You know how when someone asks you if you know a song - they name the artists and title, maybe even the album, but you don't recognize it. But then you're in the car and your favorite new tune comes on, you sing along, then the radio host says the name of the song, and it's the song your acquaintance was talking about?
That's what it was like when I read the section on spiraling in chapter 4. I knew the concept (teaching the same concept and skill again and again over time with increasing complexity and difficulty), but not by that name.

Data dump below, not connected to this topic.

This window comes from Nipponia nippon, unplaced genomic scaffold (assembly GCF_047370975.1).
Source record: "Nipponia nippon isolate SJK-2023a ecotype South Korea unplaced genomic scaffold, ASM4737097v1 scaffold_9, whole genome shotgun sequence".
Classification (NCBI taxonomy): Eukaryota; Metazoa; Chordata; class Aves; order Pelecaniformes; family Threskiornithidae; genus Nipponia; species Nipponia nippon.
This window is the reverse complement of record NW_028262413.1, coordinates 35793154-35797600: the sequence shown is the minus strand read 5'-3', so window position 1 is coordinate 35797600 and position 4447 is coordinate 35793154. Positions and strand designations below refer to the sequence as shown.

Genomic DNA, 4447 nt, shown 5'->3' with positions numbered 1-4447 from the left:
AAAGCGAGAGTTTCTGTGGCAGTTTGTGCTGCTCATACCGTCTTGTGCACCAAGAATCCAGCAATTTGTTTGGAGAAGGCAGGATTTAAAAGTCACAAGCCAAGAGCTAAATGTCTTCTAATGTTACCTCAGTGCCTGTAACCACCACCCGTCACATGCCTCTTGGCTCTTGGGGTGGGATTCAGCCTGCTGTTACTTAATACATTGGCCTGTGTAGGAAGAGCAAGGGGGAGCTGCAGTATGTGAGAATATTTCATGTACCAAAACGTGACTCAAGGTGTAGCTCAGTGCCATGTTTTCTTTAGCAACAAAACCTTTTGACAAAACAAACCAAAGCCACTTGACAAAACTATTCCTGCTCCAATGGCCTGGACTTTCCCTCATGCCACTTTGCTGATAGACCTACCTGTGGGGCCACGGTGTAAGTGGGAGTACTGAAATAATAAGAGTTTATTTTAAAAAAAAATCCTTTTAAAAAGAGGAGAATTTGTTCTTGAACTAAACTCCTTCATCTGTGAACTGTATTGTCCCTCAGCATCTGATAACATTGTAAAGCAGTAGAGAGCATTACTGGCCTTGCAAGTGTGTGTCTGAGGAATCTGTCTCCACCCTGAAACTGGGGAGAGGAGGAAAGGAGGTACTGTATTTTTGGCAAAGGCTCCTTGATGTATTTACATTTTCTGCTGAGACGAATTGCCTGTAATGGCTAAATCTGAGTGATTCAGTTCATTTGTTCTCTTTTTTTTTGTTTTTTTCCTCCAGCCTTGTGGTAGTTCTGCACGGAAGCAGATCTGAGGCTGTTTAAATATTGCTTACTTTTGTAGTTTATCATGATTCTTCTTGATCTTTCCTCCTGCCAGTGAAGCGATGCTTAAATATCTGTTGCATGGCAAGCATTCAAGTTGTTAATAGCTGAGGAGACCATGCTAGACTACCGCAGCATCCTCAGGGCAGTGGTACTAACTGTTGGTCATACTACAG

On pg 78, the authors write, "Our commitment is to helping our students develop intellectually, not to checking off skills as if they were items on a shopping list (or on a set of standards). By spiraling writing strategies, teachers can support growth - even growth spurts - by weaving together past and present writing experiences."
Happily, my district demonstrated such commitment by devoting time (and state approved PD hours) for middle and high school teachers to meet and discuss how best to support one another, both vertically across grade levels and horizontally across disciplines. The results were some hearty conversations about authentic audiences and applicable argumentation, ending in a rough outline of curriculum we'd all try to hit in grades 6-10. We'll see how it works. I have hope, but I'm young and naive, as my mentor likes to remind me.